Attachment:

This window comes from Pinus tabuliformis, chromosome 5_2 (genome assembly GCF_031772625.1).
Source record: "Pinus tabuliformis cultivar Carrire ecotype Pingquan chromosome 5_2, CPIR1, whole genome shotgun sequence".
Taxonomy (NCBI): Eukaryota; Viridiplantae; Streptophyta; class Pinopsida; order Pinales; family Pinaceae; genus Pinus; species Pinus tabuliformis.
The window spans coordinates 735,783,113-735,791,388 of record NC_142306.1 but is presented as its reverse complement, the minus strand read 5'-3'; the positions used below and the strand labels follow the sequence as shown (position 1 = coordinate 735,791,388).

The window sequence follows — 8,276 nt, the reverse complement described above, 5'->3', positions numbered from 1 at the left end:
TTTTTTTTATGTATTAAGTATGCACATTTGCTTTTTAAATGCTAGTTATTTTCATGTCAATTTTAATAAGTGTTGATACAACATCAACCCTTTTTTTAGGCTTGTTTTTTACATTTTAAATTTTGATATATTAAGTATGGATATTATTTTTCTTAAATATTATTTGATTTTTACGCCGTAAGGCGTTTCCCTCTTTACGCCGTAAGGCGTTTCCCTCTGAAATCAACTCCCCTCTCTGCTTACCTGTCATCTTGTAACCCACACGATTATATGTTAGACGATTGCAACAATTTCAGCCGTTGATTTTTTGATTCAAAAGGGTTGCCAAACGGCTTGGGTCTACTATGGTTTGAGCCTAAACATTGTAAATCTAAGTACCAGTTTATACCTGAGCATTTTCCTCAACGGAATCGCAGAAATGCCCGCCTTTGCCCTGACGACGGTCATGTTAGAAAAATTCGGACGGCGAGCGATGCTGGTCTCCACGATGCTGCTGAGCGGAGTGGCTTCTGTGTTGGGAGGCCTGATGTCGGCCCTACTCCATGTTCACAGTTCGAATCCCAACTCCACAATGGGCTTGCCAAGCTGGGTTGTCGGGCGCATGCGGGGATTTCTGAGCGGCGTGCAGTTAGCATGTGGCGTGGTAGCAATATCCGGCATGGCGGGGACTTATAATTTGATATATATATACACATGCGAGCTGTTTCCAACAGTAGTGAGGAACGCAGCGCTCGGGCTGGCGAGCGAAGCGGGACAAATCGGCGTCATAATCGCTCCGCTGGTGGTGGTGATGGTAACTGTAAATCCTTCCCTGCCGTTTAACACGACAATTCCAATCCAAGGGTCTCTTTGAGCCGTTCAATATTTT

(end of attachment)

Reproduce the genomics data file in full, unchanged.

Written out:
This window comes from Pinus tabuliformis, chromosome 5_2 (genome assembly GCF_031772625.1).
Source record: "Pinus tabuliformis cultivar Carrire ecotype Pingquan chromosome 5_2, CPIR1, whole genome shotgun sequence".
Taxonomy (NCBI): Eukaryota; Viridiplantae; Streptophyta; class Pinopsida; order Pinales; family Pinaceae; genus Pinus; species Pinus tabuliformis.
The window spans coordinates 735,783,113-735,791,388 of record NC_142306.1 but is presented as its reverse complement, the minus strand read 5'-3'; the positions used below and the strand labels follow the sequence as shown (position 1 = coordinate 735,791,388).

The window sequence follows — 8,276 nt, the reverse complement described above, 5'->3', positions numbered from 1 at the left end:
TTTTTTTTATGTATTAAGTATGCACATTTGCTTTTTAAATGCTAGTTATTTTCATGTCAATTTTAATAAGTGTTGATACAACATCAACCCTTTTTTTAGGCTTGTTTTTTACATTTTAAATTTTGATATATTAAGTATGGATATTATTTTTCTTAAATATTATTTGATTTTTACGCCGTAAGGCGTTTCCCTCTTTACGCCGTAAGGCGTTTCCCTCTGAAATCAACTCCCCTCTCTGCTTACCTGTCATCTTGTAACCCACACGATTATATGTTAGACGATTGCAACAATTTCAGCCGTTGATTTTTTGATTCAAAAGGGTTGCCAAACGGCTTGGGTCTACTATGGTTTGAGCCTAAACATTGTAAATCTAAGTACCAGTTTATACCTGAGCATTTTCCTCAACGGAATCGCAGAAATGCCCGCCTTTGCCCTGACGACGGTCATGTTAGAAAAATTCGGACGGCGAGCGATGCTGGTCTCCACGATGCTGCTGAGCGGAGTGGCTTCTGTGTTGGGAGGCCTGATGTCGGCCCTACTCCATGTTCACAGTTCGAATCCCAACTCCACAATGGGCTTGCCAAGCTGGGTTGTCGGGCGCATGCGGGGATTTCTGAGCGGCGTGCAGTTAGCATGTGGCGTGGTAGCAATATCCGGCATGGCGGGGACTTATAATTTGATATATATATACACATGCGAGCTGTTTCCAACAGTAGTGAGGAACGCAGCGCTCGGGCTGGCGAGCGAAGCGGGACAAATCGGCGTCATAATCGCTCCGCTGGTGGTGGTGATGGTAACTGTAAATCCTTCCCTGCCGTTTAACACGACAATTCCAATCCAAGGGTCTCTTTGAGCCGTTCAATATTTT